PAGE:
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According to the Jerusalem Post, “The timing of Austria’s conviction and imprisonment of David Irving for denying the Holocaust could not have been worse. Coming after the deaths of at least 30 people in Syria, Lebanon, Afghanistan, Libya, Nigeria and other Islamic countries during protests against cartoons ridiculing Muhammad, the Irving verdict makes a mockery of the claim that in democratic countries freedom of expression is a basic right.”

What does this have to do with Actually, quite a lot.

I’ve just returned from London where I had the opportunity to speak with various European think tanks and pharmaceutical companies on the issue they call “information-to-patients” (ItP). That’s what we “on the other side of the pond” refer to as “direct-to-consumer-communications.” In Europe they choose to abstain from using the “A” word — “Advertising.”

But rhetoric counts. “Information TO patients” seems quite paternalistic when compared to the more New Worldly “DIRECT to consumer” moniker.

I learned a lot about the very restrictive national and EU laws that make it illegal for pharmaceutical companies to do almost any kind of “information-to-patients” programs and how the pharmaceutical industry’s representatives in Brussels are trying to, politely, inch towards incremental change. Unfortunately (at least as far as I could see) there are no go-forward ideas, no white paper, no consensus as to what more progressive European ItP policy might look like. Right now the only position is that it shouldn’t be the American model. That’s not a plan, it’s the pharmacrats dancing with the eurocrats. And the music is atonal, sounding more like a dirge than a motion-oriented Vienna waltz. It should really be more of a tango or passo double.

On the one hand europharma wants to have more options in the ItP arena, but on the other they don’t want to unduly upset the apple cart. And they CERTAINLY don’t want “American-Style” advertising. Heavens no. THAT’S off the table entirely. It’s also not based on any knowledge of how DTC advertising has impacted the American health care debate.

But facts are stubborn things. I felt obligated to point out to my European colleagues that DTC advertising drives patients to visit their physicians, creates an environment for more robust doctor/patient conversations, enhances compliance, destigmatizes diseases such as depression, and does NOT increase prices.

As Julian Morris of the London-based International Policy Network quipped, “Europe is running out of failed alternatives.”

But what caused the most noticeable discomfort was my pointing out that there is a larger issue at play — that of Free Speech. And having theses conversations at a time when Europe is regularly parsing what “Free Speech” means (David Irving, Ken Livingston, etc.) made these chats even more, shall we say, stimulating.

They are, after all, called “First Principles” for a reason.

And that brings me back to the Jerusalem Post article. While Brussels sprouts restrictions on all kinds of speech, much of europharma is content to demurely request an audience to obliquely begin a quiet and polite conversation on incremental change

Which is fine. But starting that conversation by stipulating that Free Speech can (and indeed should) be limited (i.e., by stipulating that direct-to-consumer advertising should now and forever be off the table) is, de minimus, strategically negotiating from a position of weakness.

The Danish prime minister recently said (in the wake of the cartoon scandal) that “Freedom of Speech is absolute. It is not negotiable.” That’s a good place to start when discussing ItP with the folks in Brussels.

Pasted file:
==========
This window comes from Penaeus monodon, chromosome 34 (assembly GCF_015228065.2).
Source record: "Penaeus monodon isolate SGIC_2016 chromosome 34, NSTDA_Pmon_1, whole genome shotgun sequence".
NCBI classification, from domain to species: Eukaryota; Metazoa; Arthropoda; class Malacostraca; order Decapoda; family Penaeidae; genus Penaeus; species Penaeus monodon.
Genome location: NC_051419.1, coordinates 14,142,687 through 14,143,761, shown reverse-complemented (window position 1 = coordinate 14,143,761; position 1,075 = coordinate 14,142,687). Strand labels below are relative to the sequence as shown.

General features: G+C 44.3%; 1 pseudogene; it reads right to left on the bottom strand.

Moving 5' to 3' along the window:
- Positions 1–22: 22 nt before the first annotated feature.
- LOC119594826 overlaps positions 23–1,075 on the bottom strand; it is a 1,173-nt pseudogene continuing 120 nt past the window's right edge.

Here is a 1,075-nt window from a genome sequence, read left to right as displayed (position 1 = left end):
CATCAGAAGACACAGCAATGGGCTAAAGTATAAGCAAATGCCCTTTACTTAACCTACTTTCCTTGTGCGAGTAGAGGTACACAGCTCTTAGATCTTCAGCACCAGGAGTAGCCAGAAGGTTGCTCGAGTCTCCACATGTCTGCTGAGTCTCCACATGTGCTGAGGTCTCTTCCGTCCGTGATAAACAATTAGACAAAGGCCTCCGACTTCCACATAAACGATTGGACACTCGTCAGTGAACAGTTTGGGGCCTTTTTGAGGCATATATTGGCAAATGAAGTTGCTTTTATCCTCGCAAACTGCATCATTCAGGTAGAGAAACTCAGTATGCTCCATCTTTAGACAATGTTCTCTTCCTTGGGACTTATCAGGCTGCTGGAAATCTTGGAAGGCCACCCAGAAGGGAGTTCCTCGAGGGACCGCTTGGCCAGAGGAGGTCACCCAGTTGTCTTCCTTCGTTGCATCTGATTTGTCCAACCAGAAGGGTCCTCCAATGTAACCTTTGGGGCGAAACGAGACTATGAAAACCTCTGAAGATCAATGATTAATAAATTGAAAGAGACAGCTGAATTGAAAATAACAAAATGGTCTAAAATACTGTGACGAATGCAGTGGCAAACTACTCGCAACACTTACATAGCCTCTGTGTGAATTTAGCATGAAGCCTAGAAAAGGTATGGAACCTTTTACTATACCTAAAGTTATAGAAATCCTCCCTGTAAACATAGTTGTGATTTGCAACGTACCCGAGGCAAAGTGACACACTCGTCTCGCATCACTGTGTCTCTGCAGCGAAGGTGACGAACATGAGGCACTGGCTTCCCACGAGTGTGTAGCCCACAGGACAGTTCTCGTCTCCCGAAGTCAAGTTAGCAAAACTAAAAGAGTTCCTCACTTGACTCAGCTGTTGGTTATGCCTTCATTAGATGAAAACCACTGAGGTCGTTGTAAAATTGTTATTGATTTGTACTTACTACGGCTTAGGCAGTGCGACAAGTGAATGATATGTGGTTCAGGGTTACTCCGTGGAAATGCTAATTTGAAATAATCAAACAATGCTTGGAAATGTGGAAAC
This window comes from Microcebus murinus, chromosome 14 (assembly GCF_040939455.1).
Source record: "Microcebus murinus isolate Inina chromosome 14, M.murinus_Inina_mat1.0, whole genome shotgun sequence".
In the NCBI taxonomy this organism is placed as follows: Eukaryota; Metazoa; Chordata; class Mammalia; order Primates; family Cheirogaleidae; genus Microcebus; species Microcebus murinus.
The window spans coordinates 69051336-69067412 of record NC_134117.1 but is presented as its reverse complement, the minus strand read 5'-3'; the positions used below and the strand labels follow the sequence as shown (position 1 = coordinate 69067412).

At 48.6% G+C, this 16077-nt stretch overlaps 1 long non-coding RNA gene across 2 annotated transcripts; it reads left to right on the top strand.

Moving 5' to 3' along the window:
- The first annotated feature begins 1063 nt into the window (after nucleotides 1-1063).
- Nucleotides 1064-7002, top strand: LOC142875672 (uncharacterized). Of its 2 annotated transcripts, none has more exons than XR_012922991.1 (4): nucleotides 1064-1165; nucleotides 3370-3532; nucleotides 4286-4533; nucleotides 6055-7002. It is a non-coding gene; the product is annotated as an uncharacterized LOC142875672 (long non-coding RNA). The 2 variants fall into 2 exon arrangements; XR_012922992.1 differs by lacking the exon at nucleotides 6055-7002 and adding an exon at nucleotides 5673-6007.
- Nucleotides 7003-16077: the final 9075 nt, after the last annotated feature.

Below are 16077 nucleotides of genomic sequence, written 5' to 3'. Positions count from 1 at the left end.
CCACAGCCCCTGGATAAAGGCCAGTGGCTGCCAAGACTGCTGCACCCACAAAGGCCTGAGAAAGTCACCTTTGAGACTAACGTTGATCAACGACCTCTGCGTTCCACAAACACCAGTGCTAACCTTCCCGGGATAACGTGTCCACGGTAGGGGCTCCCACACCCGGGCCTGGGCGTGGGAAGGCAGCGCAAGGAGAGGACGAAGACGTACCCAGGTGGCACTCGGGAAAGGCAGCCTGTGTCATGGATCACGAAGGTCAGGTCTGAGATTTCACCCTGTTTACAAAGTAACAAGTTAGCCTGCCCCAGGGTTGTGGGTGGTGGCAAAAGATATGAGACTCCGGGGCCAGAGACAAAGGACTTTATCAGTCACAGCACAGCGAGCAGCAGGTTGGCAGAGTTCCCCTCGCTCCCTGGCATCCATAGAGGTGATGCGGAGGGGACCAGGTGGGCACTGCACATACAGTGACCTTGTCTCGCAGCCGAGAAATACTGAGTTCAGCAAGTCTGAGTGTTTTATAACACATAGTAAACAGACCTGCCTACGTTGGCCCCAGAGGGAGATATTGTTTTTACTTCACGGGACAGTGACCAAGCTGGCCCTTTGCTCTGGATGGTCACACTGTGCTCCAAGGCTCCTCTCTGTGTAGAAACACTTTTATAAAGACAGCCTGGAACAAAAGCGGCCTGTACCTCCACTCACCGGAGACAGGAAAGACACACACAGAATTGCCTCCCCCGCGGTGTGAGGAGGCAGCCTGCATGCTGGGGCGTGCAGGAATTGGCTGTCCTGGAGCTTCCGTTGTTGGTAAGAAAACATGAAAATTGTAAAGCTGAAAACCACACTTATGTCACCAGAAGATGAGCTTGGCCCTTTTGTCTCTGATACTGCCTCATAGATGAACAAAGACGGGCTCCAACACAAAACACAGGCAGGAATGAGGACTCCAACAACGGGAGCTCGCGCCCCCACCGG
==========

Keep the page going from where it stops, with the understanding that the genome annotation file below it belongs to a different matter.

Yielding the moral high ground may result in short-term success, but please consider that this is the same excuse that Yahoo and Google are using when they allow the People’s Republic of China to block search terms like “democracy.” After all, it’s just business, right?

Henry Miller minces no words about the current direction of the Lancet and precarious slip/sliding towards the Precautionary Principle.

Henry I. Miller

The term “medical journals” elicits automatic respect from most people. Not from me: I read them. I’ve found the editors to be increasingly hubristic and anti-business; and even worse, not to know what they don’t know.

The British journal The Lancet is a case in point. Having previously erred by publishing an obviously flawed paper purportedly showing toxicity of gene-spliced potatoes, another containing wild and irresponsible (but damaging) speculation about the possible dangers of the insecticide DDT, and a commentary about a link between autism and vaccines that contain the preservative thimerosal, The Lancet again has gone off the deep end. This time the issue is the regulation of chemicals in Europe. (What this has to do with medicine isn’t entirely clear, but it illustrates the expansive, do-gooder mindset of the editors.)

The Lancet’s biases are unmistakable: Chemicals bad, regulation good. Therefore, REACH (Registration, Evaluation, and Authorization of Chemicals), the EU’s sweeping plan, which The Lancet believes is “designed to reign in an industry that for decades had placed chemicals on the market with, at best, only irregular government oversight,” is laudable; while any attempts to introduce rigorous scientific and economic analysis into regulation can only be the product of cynical, self-serving interference.

According to The Lancet, REACH was right on track until “European lawmakers met The Lobby. In what some European Commissioners say is the largest lobbying effort in the modern history of the EU, European and American chemical manufacturers orchestrated a multilayered and multipronged lobbying campaign that encompassed all the original 15 EU member states plus the 10 new ones, as well as countries outside the continent such as Japan, Mexico, and the USA.”

In spite of the bad rap that lobbying has gotten recently on this side of the pond, however, all lobbying is neither negative nor motivated by special pleading. At its best, it is a means to educate policymakers about important and sometimes arcane issues.